Poll: Do you agree with me that we should discourage generalizations of any sort?
Poll Options
View poll results: Do you agree with me that we should discourage generalizations of any sort?
Yes, positive racism is still racism
117 79%
No, generalizations are only bad if it hurts people's feelings
31 21%
Voters: 148.
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#1
We live in a society where negative generalizations are largely discouraged, but positive ones are tolerated and even encouraged. For example, something I see a lot is if someone calls Mexicans lazy, there is usually someone standing by to say "No, Mexicans are very hard working." To me, both of these statements are racist, as they both generalize millions of people into a category based on their ethnicity. I believe that instead of combating only negative generalizations, we should discourage generalizations whether positive or negative.

Do you agree with me, or am I making a mountain out of a molehill?
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#2
Voted first choice. You shouldn't have to mention a person's race, just what they did or said.
Quote by lolmnt
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#4
It's hard to tell...most definitions I've found of "racism" fit into:

1. the prejudice that members of one race are intrinsically superior to members of other races
2. discriminatory or abusive behavior towards members of another race

So I think "positive generalizations" are not "racism" by this definition, but rather have something to do with ignorance than prejudice.

So I won't vote for anything on the poll since I do think that we should discourage generalizations of any sort, but I don't particularly agree that positive racism is still racism.
#5
Quote by denfilade
It's hard to tell...most definitions I've found of "racism" fit into:

1. the prejudice that members of one race are intrinsically superior to members of other races
2. discriminatory or abusive behavior towards members of another race

So I think "positive generalizations" are not "racism" by this definition, but rather have something to do with ignorance than prejudice.

So I won't vote for anything on the poll since I do think that we should discourage generalizations of any sort, but I don't particularly agree that positive racism is still racism.



My example fits under #1. Just change 'work harder' to 'are smarter' and there you go.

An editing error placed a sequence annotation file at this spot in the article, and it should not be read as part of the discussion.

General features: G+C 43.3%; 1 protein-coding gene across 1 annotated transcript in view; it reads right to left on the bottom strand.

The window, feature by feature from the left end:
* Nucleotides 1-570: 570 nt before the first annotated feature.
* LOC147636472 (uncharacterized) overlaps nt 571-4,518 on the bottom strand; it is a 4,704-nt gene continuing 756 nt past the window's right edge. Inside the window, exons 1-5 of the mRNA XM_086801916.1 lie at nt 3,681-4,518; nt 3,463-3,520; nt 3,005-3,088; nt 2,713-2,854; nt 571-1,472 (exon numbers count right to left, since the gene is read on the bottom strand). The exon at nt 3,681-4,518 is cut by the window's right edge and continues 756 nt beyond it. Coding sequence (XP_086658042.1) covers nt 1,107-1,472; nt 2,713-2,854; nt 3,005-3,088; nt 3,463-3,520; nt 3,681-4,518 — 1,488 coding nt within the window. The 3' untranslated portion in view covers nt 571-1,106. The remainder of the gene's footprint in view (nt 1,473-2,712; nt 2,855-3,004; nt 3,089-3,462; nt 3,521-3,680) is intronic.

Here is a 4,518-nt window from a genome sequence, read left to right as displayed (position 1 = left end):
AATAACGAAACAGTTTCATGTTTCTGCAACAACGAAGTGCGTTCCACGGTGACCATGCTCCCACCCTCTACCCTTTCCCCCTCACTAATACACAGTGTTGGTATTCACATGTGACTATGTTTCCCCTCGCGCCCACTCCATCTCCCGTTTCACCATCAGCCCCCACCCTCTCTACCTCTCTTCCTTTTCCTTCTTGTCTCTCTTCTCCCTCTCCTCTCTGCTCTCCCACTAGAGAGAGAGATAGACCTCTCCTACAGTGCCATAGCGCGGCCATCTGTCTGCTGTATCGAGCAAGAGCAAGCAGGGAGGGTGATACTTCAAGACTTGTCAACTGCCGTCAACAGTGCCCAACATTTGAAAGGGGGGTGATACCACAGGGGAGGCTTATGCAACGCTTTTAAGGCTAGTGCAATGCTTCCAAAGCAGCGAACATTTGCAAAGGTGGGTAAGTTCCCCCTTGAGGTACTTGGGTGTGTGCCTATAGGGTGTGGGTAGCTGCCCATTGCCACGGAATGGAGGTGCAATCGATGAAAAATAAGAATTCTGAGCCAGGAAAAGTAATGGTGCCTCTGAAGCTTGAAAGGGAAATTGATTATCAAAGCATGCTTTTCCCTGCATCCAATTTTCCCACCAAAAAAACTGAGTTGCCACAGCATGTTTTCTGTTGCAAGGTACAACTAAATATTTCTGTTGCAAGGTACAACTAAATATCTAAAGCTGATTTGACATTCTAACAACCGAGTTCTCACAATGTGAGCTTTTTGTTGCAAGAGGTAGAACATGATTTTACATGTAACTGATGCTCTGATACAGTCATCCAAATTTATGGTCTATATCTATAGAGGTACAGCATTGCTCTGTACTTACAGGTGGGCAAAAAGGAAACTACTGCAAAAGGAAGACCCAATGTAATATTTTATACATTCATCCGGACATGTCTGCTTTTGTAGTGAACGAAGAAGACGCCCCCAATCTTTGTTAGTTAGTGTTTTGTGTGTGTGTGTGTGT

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#6
Quote by StewieSwan
My example fits under #1. Just change 'work harder' to 'are smarter' and there you go.


Well that changes things drastically. In the OP, "No, Mexicans are very hard working." doesn't necessarily imply superiority. "Work harder" or "are smarter" does. In that case, I'd probably have to agree with you.
#7
Preconceptions and generalizations are inextricably bound to our existence. If it wasn't for them you would never be able to go out at night and drive a car everyday. We have to generalise positively to get by. We generalise that e.g. all those drivers we are going to meet on our way are not going to hit our car - this is a constructive generalization - there are hundreds.
#8
Well, if you're going to ban constructive generalisations, you'd also have to lose "he graduated from Harvard, so he's probably pretty smart" sort of generaliation too.
#9
Quote by MightyAl
Well, if you're going to ban constructive generalisations, you'd also have to lose "he graduated from Harvard, so he's probably pretty smart" sort of generaliation too.


You don't think that that's a pretty unsafe generalization to make?


Way to put the pressure on the Harvard graduates, man.

EDIT: I'm not saying constructive generalizations are bad, I just think that, like everything, it is only helpful to a certain degree.
Last edited by denfilade at Aug 7, 2010,
#10
Stereotypes exist because they have a basis in reality. How far that reality extends is irrelevant. It's like saying I'm going to buy an Ibanez because they have a reputation for quality. How many morons around here judge Line 6 as being crap when they have literally no experience and no clue with the higher-end products they produce? People live by generalisations.
#11
Well, I see what you mean but I have a hard time seeing anyone being offended by positive generalizations.